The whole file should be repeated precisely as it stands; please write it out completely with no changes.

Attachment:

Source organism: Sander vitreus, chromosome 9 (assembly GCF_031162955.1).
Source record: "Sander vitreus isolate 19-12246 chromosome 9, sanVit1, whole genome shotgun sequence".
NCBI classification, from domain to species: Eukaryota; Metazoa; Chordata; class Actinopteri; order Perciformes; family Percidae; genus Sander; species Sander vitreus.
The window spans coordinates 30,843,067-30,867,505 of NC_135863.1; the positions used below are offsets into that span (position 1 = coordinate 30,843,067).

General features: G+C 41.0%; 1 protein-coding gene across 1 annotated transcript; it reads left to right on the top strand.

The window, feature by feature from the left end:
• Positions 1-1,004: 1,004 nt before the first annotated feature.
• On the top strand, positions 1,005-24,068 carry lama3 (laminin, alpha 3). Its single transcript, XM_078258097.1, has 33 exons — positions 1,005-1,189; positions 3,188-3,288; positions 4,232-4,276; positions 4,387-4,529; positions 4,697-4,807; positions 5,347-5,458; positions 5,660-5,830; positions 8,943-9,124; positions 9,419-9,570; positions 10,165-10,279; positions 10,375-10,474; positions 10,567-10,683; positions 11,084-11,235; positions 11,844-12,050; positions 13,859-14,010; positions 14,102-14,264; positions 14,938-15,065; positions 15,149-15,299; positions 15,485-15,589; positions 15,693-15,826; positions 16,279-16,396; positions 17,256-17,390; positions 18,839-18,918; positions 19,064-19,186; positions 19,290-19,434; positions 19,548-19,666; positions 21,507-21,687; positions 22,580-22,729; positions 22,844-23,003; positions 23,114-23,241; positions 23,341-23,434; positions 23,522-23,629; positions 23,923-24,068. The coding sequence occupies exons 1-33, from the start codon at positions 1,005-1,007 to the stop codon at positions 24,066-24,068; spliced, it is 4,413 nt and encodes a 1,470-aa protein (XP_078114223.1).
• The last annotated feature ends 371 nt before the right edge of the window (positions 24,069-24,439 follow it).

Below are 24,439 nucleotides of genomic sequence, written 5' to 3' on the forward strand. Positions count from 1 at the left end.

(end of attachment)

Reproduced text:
Source organism: Sander vitreus, chromosome 9 (assembly GCF_031162955.1).
Source record: "Sander vitreus isolate 19-12246 chromosome 9, sanVit1, whole genome shotgun sequence".
NCBI classification, from domain to species: Eukaryota; Metazoa; Chordata; class Actinopteri; order Perciformes; family Percidae; genus Sander; species Sander vitreus.
The window spans coordinates 30,843,067-30,867,505 of NC_135863.1; the positions used below are offsets into that span (position 1 = coordinate 30,843,067).

General features: G+C 41.0%; 1 protein-coding gene across 1 annotated transcript; it reads left to right on the top strand.

The window, feature by feature from the left end:
• Positions 1-1,004: 1,004 nt before the first annotated feature.
• On the top strand, positions 1,005-24,068 carry lama3 (laminin, alpha 3). Its single transcript, XM_078258097.1, has 33 exons — positions 1,005-1,189; positions 3,188-3,288; positions 4,232-4,276; positions 4,387-4,529; positions 4,697-4,807; positions 5,347-5,458; positions 5,660-5,830; positions 8,943-9,124; positions 9,419-9,570; positions 10,165-10,279; positions 10,375-10,474; positions 10,567-10,683; positions 11,084-11,235; positions 11,844-12,050; positions 13,859-14,010; positions 14,102-14,264; positions 14,938-15,065; positions 15,149-15,299; positions 15,485-15,589; positions 15,693-15,826; positions 16,279-16,396; positions 17,256-17,390; positions 18,839-18,918; positions 19,064-19,186; positions 19,290-19,434; positions 19,548-19,666; positions 21,507-21,687; positions 22,580-22,729; positions 22,844-23,003; positions 23,114-23,241; positions 23,341-23,434; positions 23,522-23,629; positions 23,923-24,068. The coding sequence occupies exons 1-33, from the start codon at positions 1,005-1,007 to the stop codon at positions 24,066-24,068; spliced, it is 4,413 nt and encodes a 1,470-aa protein (XP_078114223.1).
• The last annotated feature ends 371 nt before the right edge of the window (positions 24,069-24,439 follow it).

Below are 24,439 nucleotides of genomic sequence, written 5' to 3' on the forward strand. Positions count from 1 at the left end.